fight. Depending on species, some will not stop until they kill the other
Puffer. After purchasing several puffers, many people will talk about how well
the Puffers get along and seem to be best friends. Unfortunately, most
newly-purchased Puffers are still very young - probably under a year old. This
means they are still immature and focused on surviving into adulthood more than
anything else. As they age and mature these “buddies” often start to define
territories and if enough space is not provided, they will start to fight over
the given space. With some species, such as Tetraodon lineatus, this fighting
usually leads to one badly injured Puffer and another dead Puffer. So, as
solitary fish that need space, Puffers do not need tankmates.
Perhaps some other fish can live with the Puffer? Well, this really depends on
the Puffer species. When it comes to piscivorious Puffers (those whose primary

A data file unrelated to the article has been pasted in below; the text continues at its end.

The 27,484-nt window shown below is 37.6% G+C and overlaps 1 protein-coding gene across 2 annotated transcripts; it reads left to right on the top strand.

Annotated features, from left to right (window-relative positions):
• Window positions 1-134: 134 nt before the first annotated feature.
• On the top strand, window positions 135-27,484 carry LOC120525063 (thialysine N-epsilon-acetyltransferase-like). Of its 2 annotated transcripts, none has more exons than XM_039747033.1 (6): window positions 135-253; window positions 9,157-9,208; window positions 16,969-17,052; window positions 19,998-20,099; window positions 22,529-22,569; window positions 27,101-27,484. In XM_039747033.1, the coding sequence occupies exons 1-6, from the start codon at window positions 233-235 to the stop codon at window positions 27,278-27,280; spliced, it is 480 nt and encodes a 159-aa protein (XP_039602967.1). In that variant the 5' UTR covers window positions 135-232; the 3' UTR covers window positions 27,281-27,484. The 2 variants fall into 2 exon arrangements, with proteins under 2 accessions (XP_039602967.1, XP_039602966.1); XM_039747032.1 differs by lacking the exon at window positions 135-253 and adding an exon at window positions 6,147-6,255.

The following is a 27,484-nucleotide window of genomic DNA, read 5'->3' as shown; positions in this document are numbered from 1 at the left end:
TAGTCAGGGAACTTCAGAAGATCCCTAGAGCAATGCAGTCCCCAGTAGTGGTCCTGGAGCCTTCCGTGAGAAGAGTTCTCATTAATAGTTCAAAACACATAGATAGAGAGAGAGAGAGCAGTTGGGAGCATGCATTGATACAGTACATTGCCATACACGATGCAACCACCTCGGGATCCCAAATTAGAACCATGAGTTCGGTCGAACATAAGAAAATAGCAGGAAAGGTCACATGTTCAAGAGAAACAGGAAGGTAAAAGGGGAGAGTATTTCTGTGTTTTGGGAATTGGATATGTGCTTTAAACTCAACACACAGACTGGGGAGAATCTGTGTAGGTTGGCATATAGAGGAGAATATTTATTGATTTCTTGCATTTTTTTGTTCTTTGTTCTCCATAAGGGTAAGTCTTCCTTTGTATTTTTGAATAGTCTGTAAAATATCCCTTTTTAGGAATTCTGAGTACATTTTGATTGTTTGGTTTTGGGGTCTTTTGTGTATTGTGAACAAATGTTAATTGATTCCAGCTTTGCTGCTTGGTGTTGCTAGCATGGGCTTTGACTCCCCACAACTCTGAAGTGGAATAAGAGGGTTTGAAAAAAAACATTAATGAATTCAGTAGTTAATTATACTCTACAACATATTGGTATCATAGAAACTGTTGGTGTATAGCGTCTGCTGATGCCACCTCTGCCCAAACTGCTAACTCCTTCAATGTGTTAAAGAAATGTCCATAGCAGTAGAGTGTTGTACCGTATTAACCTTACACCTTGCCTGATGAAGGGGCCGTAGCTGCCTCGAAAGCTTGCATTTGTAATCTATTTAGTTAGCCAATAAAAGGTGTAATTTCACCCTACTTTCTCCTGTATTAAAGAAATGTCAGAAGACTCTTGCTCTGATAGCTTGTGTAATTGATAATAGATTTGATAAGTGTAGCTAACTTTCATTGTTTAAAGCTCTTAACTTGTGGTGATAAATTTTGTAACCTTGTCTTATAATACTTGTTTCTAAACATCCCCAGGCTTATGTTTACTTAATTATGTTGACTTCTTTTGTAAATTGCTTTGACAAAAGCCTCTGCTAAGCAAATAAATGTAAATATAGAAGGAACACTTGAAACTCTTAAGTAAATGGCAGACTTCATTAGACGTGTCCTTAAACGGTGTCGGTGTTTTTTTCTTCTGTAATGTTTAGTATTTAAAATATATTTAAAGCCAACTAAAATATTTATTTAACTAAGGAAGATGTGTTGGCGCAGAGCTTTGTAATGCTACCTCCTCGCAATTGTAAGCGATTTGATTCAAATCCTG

diet is fish), cohabitation with another fish is a death sentence. These Puffers
will ambush and kill any tankmates, even those who are much larger than the
Puffers themselves! The molluscivores (Puffers who primarily eat
crustaceans) may accept tankmates. Some may accept them for life. Others will
tolerate tankmates for a while, then one day decide that they want to see how
they taste! So, while some Puffers may tolerate other fish, it is best for them
to either be kept alone or in a species tank.
Anyone who has kept a Puffer knows that they are not the fastest swimmers in the
world. They float around more like a blimp than a torpedo. What does this have
to do with keeping them with tankmates? It presents a problem during feeding